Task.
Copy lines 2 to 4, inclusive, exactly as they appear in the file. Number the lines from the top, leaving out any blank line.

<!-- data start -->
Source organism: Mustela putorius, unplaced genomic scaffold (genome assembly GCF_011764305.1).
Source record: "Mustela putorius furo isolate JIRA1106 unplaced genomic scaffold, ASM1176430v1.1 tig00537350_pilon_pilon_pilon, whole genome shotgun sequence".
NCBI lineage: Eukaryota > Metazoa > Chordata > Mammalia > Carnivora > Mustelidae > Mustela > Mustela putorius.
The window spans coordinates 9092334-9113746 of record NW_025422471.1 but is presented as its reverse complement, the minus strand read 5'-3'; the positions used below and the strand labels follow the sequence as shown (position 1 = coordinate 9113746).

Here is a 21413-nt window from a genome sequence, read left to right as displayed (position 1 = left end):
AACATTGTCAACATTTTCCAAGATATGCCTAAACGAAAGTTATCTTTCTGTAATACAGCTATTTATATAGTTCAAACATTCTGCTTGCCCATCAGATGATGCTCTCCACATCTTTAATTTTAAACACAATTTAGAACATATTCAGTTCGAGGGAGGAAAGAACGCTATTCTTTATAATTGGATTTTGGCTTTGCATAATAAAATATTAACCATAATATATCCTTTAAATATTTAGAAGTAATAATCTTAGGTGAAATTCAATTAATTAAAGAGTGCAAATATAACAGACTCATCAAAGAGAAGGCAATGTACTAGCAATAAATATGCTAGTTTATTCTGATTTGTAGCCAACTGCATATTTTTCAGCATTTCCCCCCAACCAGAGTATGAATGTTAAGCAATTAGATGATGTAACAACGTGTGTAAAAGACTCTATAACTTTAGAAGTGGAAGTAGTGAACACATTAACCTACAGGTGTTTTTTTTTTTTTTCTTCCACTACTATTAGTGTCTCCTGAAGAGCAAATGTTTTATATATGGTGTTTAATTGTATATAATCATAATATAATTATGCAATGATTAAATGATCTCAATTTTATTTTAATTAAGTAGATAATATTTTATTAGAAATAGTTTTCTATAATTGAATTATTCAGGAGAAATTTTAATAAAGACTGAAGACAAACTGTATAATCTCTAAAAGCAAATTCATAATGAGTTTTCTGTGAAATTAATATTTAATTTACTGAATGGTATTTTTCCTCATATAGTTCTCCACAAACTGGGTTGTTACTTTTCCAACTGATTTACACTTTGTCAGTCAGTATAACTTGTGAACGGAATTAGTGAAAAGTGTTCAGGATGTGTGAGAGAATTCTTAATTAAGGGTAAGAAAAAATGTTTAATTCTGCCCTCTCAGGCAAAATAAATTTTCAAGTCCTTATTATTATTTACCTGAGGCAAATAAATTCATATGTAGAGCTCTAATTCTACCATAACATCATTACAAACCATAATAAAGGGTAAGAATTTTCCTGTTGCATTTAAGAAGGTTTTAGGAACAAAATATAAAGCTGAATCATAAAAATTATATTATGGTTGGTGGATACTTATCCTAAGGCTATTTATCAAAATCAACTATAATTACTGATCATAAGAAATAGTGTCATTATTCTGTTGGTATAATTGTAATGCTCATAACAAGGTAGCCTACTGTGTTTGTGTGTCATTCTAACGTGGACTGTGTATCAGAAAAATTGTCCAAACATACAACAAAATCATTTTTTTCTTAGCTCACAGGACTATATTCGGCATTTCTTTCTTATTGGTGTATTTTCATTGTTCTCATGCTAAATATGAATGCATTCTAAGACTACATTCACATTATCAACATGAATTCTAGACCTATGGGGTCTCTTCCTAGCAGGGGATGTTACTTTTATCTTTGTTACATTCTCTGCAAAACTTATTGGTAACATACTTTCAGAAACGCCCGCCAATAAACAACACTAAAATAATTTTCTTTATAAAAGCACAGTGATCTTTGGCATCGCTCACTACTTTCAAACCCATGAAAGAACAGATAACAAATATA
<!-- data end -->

Source record: "Mustela putorius furo isolate JIRA1106 unplaced genomic scaffold, ASM1176430v1.1 tig00537350_pilon_pilon_pilon, whole genome shotgun sequence".
NCBI lineage: Eukaryota > Metazoa > Chordata > Mammalia > Carnivora > Mustelidae > Mustela > Mustela putorius.
The window spans coordinates 9092334-9113746 of record NW_025422471.1 but is presented as its reverse complement, the minus strand read 5'-3'; the positions used below and the strand labels follow the sequence as shown (position 1 = coordinate 9113746).